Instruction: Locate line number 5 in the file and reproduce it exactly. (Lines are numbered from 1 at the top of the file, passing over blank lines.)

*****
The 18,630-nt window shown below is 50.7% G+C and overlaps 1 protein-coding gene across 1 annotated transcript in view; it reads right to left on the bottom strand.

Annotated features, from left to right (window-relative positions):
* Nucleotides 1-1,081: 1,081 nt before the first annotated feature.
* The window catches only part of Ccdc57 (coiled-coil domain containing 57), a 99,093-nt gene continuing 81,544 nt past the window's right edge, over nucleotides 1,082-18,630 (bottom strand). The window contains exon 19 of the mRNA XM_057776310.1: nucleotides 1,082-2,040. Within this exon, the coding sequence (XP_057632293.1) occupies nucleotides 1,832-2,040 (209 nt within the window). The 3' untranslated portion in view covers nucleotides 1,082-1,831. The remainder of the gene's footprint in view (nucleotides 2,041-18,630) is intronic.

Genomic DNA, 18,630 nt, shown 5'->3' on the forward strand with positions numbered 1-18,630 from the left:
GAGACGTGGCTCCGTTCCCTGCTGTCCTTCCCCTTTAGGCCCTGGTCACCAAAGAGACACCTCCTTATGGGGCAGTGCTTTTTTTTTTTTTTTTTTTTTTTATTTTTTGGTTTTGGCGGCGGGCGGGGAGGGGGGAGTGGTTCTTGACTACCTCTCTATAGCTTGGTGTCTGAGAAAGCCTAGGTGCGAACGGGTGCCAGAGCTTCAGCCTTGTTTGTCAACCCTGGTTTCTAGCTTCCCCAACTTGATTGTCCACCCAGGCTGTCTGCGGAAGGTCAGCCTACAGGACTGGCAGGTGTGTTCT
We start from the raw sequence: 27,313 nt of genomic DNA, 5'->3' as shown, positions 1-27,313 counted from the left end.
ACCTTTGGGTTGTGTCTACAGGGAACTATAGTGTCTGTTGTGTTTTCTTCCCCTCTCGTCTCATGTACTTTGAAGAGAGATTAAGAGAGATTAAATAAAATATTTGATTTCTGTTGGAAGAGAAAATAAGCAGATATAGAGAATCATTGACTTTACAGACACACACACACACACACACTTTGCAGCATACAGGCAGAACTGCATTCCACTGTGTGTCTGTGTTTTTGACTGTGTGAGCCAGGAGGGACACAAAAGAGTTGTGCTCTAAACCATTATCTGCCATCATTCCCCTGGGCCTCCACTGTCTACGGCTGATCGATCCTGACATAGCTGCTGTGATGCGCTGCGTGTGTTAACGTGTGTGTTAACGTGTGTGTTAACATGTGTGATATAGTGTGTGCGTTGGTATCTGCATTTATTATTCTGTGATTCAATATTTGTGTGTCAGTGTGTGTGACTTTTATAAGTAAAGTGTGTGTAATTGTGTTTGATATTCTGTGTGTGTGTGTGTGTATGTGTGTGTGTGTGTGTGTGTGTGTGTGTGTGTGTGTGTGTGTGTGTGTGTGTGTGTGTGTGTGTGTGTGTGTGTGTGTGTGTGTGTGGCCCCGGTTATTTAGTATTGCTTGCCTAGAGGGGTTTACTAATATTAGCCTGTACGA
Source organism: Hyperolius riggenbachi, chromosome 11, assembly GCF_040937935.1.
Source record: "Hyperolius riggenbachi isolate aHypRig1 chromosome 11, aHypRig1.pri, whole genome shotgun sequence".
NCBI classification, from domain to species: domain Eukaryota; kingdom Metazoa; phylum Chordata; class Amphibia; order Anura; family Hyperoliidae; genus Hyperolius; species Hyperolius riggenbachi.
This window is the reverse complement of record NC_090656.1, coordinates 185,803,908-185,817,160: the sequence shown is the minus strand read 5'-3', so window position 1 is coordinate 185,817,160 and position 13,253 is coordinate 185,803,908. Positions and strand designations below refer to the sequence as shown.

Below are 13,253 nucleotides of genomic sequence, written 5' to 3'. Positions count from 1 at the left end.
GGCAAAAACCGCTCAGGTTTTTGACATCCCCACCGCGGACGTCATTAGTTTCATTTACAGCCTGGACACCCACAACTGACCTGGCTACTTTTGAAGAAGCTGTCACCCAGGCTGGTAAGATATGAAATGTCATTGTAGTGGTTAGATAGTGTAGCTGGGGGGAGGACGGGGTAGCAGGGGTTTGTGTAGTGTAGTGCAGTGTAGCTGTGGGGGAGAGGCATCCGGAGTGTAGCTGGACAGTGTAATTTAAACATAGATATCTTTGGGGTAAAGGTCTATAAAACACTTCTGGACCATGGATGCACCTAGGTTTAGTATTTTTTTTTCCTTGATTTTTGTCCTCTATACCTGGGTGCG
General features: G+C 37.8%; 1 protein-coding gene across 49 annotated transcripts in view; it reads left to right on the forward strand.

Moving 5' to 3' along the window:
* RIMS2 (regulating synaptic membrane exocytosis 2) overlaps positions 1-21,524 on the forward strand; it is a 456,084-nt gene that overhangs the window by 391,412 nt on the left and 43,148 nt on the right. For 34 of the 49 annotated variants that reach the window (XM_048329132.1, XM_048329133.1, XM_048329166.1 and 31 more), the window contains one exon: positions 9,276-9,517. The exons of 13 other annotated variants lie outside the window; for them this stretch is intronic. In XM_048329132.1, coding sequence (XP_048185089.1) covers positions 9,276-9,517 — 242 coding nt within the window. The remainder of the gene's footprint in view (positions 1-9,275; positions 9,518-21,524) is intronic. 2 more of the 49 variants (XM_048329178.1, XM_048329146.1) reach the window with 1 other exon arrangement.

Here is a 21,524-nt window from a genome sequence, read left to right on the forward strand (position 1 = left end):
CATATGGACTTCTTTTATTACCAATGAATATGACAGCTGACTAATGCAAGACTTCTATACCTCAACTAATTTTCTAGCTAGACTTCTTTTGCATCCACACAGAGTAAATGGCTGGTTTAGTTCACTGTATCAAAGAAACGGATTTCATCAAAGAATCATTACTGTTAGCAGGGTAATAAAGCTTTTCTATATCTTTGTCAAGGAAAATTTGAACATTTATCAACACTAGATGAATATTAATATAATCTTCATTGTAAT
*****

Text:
Genomic DNA, 18,630 nt, shown 5'->3' on the forward strand with positions numbered 1-18,630 from the left: